Workshop held January 13-15, 1987, Nanaimo British Columbia, Canada.
This proceedings, representing 17 years of results from the Carnation Creek watershed study, contains 17 technical papers about the physical and biological
processes of the Carnation Creek ecosystem. These papers represent the scientist's viewpoint of results and their implications.
After each session of technical papers, the proceedings contain thoughtful commentaries from 6 panels of fish and forest agency staff and forest industry representatives. These commentaries present the practical, and often blunt, opinions of the usefulness of the technical papers in real life, with the final panel adding viewpoints from the United States perspective. I hope that readers will carefully examine these audience comments. Our plans for the future as scientists and managers must rest on the reality of actual communication, not what we think people "ought to know". Appendix 1 contains additional comments on this topic by Gordon Hartman.
Finally, the verbatim questions and answers of the audience to each session of technical papers and panelists are also included so that the extent of understanding or uncertainties is preserved.
The technical papers summarize an enormous range of new knowledge, ranging from upstream water and sediment transport processes to consequences in the estuary environment. They also illustrate large gaps in our knowledge such as the necessary recovery time for disturbed alluvial channel stabilization and valley bottom groundwater levels. If anything, the Carnation Creek experience has confirmed that 17 years is indeed a very short time span with respect to documenting the cumulative effects of forest harvesting on a small, relatively stable coastal watershed. The synthesis by Gordon Hartman in the final session underscores the care we must take in drawing apparently "simple" conclusions.
Download Full Document - PDF (10572 KB)
Download in 31 parts - Front Matter - cover to page viii - PDF (563 KB)
The Carnation Creek Experimental Watershed: a Description and History from 1970 to 1986 - J.C. Scrivener - page 1 to page 10 - PDF (459 KB)
Runoff and the Channel Environment - Moderator: D. Handley - Hydrology and Logging in the Carnation Creek Watershed - What Have We Learned? - E.D. Hetherington - page 11 to page 15 - PDF (232 KB)
Stream Channel Morphology Changes Since Logging - L.H. Powell - page 16 to page 25 - PDF (395 KB)
A Summary of the Effects of Streamside Logging Treatments on Organic Debris in Carnation Creek - C.D. Harris - page 26 to page 30 - PDF (203 KB)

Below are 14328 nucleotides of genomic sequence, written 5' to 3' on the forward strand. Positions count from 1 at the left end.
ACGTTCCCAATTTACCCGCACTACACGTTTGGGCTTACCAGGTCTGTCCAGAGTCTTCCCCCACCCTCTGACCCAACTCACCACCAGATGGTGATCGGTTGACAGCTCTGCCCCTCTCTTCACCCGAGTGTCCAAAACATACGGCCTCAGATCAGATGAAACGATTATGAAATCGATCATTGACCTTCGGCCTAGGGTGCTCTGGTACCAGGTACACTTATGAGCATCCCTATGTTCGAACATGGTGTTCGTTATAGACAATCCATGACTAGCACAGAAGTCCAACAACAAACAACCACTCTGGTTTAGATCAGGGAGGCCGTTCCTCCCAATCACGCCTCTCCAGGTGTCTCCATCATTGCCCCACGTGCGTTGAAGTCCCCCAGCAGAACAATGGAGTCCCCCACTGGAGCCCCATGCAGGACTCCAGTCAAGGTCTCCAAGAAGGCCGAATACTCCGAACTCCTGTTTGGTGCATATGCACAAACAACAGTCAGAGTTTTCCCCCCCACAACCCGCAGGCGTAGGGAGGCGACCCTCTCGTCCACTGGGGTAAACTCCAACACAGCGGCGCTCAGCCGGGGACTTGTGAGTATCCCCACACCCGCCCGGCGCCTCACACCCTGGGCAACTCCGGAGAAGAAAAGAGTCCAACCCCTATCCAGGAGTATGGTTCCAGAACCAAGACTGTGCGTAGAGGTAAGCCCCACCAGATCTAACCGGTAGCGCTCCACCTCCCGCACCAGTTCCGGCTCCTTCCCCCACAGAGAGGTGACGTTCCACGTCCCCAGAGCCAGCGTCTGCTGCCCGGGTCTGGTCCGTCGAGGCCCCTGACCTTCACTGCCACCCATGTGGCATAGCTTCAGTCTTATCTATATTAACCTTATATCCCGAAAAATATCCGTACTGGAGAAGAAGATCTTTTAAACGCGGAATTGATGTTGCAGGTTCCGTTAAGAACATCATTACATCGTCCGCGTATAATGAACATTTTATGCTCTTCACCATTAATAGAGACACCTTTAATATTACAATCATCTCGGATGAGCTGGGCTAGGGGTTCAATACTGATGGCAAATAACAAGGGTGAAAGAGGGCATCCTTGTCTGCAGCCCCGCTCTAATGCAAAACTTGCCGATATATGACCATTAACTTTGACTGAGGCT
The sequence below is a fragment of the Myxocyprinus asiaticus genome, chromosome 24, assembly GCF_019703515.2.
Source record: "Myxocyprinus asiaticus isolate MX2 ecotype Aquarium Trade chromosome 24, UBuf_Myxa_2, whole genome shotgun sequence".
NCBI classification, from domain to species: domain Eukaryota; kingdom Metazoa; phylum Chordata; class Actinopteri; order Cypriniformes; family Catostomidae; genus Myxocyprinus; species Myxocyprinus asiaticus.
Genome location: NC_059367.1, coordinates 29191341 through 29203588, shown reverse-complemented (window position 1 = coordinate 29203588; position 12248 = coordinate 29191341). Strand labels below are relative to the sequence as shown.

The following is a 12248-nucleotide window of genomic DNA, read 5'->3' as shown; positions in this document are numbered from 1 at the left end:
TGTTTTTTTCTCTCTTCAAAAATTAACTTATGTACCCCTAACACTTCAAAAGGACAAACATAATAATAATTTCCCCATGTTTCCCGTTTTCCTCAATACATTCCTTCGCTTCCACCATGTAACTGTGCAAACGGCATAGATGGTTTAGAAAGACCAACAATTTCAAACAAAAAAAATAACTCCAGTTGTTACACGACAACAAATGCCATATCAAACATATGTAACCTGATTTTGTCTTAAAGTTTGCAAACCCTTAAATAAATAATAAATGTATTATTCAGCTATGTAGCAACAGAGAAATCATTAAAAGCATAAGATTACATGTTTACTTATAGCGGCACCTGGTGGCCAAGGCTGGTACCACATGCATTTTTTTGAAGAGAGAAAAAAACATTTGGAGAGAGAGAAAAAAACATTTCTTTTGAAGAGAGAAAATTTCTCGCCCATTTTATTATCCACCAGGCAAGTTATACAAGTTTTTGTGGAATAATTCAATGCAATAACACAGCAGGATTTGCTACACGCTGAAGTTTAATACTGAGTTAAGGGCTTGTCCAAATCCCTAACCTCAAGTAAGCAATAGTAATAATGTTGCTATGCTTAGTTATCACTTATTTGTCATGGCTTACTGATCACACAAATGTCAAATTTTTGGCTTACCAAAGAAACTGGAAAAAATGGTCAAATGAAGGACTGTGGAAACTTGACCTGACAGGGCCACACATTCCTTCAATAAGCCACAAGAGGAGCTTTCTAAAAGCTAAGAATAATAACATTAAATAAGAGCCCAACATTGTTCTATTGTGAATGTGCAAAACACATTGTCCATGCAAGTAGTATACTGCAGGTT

Panel Discussion - R. Willington, D. Toews, R. Cerenzia, T. Pendray - page 31 to page 36 - PDF (287 KB)
Questions - Moderator: D. Handley - page 37 to page 45 - PDF (458 KB)
Sediment and Gravel - Moderator: R. Morley
- Sediment Loads From 1973 to 1984 08HB048 Carnation Creek at the Mouth, British Columbia - B.L. Tassone - page 46 to page 58 - PDF (410 KB)
Changes in Composition of the Streambed Between 1973 and 1985 and the Impacts on Salmonids in Carnation Creek - J.C. Scrivener - page 59 to page 65 - PDF (304 KB)
Panel Discussion - R. Jordens, R. Kosik, N. lemon - page 66 to page 69 - PDF (177 KB)
Questions - Moderator: R Morley - page 70 to page 74 - PDF (245 KB)
The Food Chain - Moderator: Dr. C. Levings -
Changes in Concentration of Dissolved Ions During 16 Years at Carnation Creek, British Columbia - J.C. Scrivener - page 75 to page 80 - PDF (247 KB)
The Autotrophic Community Response to Logging in Carnation Creek, British Columbia: a Six Year Perspective -
J.G Stockner and K.S. Shortreed - page 81 to page 86 - PDF (239 KB)
The Effect of Streambank Clearcutting on the Benthic Invertebrates of Carnation Creek, British Columbia - J.M. Culp - page 87 to page 92 - PDF (263 KB)
Some Implications of Vegetative Changes Induced by Forest Management - R.B. Smith, W. Hays and R.K. King - page 93 to page 98 - PDF (211 KB)
Panel Discussion - A.D. de Leeuw, J. Lamb, J. Dryburg - page 99 to page 103 - PDF (244 KB)
Questions - Moderator: C. Levings - page 104 to page 107 - PDF (184 KB)
Rearing Habitat Utilization - Moderator: T. Northcote - Winter Ecology of Juvenile Coho Salmon in Carnation Creek: Summary of Findings and Management Implications - T.G. Brown and T. McMahon - page 108 to page 117 - PDF (457 KB)
The Effects of Logging on Stream Temperatures at Carnation Creek - L.B. Holtby - page 118 to page 122 - PDF (198 KB)
The Use of Estuaries as Rearing Habitats by Juvenile Coho Salmon - P.J. Tschaplinski - page 123 to page 142 - PDF (970 KB)
Panel Discussion - R. Harris, D.N. Woodgate, D.C. Morrison - page 143 to page 146 - PDF (217 KB)
Questions - Moderator: T. Northcote - page 147 to page 149 - PDF (166 KB)
Fish Population Response - Moderator: G. Taylor - A Summary of the Population Responses of Chum Salmon to Logging in Carnation Creek, British Columbia Between 1970 and 1986 - J.C. Scrivener - page 150 to page 158 - PDF (349 KB)
The Effects of Logging on the Coho Salmon of Carnation Creek, British Columbia - L.B. Holtby - page 159 to page 174 - PDF (722 KB)
Some Preliminary Comments on Results of Studies of Trout Biology and Logging Impacts in Carnation Creek - G.F. Hartman - page 175 to page 180 - PDF (191 KB)
Panel Discussion - D. Callas, M. Whately, R. Higgens - page 181 to page 183 - PDF (154 KB)
Questions - Moderator: G. Taylor - page 184 to page 188 - PDF (251 KB)
Synthesis - Moderator: G. Ainscough
Carnation Creek, 15 Years of Fisheries-forestry Work, Bridges from Research to Management - G.F. Hartman - page 189 to page 204 - PDF (676 KB)
Panel Discussion - G. Ainscough, V.A. Poulin, J. Cederholm, P. Bisson, J. Sedell, D.W. Narver
- page 205 to page 217 - PDF (721 KB)
Questions - Moderator: G. Ainscough - page 218 to page 222 - PDF (242 KB)
Concluding Message and Appendices
- page 223 to end - PDF (526 KB)
To view this document you need the current version of
Adobe Acrobat Reader, available free from the
Adobe Web Site.
Updated May 28, 2009